Go is an abstract strategy board game for two players, in which the aim is to surround more territory than the opponent. The task is to train an agent to play the game and be superior to other players.
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A later algorithm, Nested Rollout Policy Adaptation, was able to find a new record of 82 steps, albeit with large computational resources.
We derive model-free RL algorithms based on $\kappa$-PI and $\kappa$-VI in which the surrogate problem can be solved by any discrete or continuous action RL method, such as DQN and TRPO.
We introduce three structures and training methods that aim to create a strong Go player: non-rectangular convolutions, which will better learn the shapes on the board, supervised learning, training on a data set of 53, 000 professional games, and reinforcement learning, training on games played between different versions of the network.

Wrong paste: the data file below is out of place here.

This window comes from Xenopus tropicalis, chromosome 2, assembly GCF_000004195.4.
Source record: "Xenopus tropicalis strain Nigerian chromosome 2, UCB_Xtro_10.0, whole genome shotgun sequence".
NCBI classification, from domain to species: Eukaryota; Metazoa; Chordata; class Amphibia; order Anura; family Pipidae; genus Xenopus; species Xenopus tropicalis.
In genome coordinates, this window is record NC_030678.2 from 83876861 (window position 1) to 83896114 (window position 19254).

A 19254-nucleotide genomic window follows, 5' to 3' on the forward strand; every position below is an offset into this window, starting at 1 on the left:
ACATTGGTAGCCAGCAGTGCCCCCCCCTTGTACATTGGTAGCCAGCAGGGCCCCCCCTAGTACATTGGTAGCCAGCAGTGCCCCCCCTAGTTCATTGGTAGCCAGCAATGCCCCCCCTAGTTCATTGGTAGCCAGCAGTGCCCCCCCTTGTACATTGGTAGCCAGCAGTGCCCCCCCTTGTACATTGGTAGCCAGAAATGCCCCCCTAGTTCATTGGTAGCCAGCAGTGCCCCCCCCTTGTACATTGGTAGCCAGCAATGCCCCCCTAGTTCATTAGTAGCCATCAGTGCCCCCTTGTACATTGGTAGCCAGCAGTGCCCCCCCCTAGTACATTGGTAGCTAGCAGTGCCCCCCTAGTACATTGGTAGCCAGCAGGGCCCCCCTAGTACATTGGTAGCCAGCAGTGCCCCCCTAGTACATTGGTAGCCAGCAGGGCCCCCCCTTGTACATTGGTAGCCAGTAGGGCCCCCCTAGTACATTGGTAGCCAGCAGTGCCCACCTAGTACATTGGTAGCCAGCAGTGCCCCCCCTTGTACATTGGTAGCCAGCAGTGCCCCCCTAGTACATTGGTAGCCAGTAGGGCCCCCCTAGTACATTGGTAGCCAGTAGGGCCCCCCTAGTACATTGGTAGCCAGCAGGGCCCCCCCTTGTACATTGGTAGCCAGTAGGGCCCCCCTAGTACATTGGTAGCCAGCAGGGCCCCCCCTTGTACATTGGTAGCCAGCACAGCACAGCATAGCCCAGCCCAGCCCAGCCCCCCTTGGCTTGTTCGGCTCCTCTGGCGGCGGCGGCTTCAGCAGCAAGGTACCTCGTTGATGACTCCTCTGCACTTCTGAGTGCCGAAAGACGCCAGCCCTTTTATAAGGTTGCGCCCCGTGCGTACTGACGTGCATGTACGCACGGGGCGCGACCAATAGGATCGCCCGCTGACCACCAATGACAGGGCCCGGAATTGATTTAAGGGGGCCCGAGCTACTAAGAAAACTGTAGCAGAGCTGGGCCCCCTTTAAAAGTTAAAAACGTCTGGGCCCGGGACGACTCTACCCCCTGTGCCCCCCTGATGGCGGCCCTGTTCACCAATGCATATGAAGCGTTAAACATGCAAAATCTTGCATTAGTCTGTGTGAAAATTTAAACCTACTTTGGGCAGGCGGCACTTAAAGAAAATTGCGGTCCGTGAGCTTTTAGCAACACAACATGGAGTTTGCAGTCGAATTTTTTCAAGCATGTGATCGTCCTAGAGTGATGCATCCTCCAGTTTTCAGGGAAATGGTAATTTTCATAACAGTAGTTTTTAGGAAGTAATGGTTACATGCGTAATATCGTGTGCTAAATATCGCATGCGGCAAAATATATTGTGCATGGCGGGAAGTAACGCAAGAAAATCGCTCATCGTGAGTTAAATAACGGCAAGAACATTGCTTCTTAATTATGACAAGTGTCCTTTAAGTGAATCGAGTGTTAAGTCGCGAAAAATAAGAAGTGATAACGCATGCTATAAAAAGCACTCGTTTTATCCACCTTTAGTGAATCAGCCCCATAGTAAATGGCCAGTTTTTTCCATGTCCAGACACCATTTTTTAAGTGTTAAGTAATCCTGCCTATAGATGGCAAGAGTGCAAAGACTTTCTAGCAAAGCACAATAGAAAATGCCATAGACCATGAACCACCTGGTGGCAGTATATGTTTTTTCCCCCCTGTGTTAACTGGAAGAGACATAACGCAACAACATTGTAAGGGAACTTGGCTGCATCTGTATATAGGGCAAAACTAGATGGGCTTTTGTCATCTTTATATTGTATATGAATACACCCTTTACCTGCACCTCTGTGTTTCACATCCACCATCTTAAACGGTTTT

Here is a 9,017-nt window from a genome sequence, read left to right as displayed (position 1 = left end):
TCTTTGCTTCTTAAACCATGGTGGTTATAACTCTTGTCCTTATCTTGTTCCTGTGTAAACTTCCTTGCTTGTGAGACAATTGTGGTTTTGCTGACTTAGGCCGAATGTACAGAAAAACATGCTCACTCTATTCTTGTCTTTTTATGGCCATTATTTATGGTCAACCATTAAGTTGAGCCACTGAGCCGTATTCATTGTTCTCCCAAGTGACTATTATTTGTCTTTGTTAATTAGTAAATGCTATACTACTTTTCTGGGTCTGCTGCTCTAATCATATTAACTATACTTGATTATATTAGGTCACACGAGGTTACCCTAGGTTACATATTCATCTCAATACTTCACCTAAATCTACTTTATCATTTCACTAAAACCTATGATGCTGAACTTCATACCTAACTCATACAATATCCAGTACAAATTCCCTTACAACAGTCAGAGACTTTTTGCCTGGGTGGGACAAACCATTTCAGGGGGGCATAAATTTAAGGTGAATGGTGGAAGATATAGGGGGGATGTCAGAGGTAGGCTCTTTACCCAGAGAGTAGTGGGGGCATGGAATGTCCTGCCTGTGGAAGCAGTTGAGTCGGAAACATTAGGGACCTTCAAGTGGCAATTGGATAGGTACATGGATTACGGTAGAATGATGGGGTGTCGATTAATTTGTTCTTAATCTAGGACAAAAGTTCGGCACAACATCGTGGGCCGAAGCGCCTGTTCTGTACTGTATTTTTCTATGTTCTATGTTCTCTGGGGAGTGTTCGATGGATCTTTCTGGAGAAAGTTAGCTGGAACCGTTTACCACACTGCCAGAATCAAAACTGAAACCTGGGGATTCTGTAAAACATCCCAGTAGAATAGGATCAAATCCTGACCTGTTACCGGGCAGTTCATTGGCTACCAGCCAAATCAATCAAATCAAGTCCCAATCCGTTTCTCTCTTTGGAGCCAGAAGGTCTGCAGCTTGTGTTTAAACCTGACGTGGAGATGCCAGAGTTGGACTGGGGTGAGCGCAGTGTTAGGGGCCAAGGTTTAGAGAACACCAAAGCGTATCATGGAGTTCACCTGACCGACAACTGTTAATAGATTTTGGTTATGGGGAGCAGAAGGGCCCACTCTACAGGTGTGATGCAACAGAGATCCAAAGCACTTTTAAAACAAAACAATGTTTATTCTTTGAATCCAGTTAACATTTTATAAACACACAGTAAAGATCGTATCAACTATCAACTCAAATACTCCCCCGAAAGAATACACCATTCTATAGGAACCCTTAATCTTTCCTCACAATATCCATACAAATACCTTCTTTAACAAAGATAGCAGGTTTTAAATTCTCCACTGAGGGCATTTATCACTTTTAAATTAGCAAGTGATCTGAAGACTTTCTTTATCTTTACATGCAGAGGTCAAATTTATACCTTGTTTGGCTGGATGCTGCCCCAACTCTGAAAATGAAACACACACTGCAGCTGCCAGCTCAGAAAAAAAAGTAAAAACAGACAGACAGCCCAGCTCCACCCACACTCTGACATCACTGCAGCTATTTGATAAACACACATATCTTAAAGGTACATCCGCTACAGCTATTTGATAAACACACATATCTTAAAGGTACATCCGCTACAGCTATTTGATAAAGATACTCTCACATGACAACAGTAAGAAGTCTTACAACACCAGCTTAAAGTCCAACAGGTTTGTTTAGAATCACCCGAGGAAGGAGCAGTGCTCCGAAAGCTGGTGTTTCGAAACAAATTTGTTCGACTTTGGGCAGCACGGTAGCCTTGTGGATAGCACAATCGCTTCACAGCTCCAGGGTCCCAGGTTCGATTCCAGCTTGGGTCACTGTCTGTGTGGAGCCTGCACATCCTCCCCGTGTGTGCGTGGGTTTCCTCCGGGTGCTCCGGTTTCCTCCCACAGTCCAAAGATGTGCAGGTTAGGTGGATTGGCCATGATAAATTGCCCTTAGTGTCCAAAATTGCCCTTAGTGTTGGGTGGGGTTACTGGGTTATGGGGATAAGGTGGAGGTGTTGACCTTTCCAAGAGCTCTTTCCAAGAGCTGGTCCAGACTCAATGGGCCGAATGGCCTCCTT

We propose MoET, a more expressive, yet still interpretable model based on Mixture of Experts, consisting of a gating function that partitions the state space, and multiple decision tree experts that specialize on different partitions.
The evaluation function for imperfect information games is always hard to define but owns a significant impact on the playing strength of a program.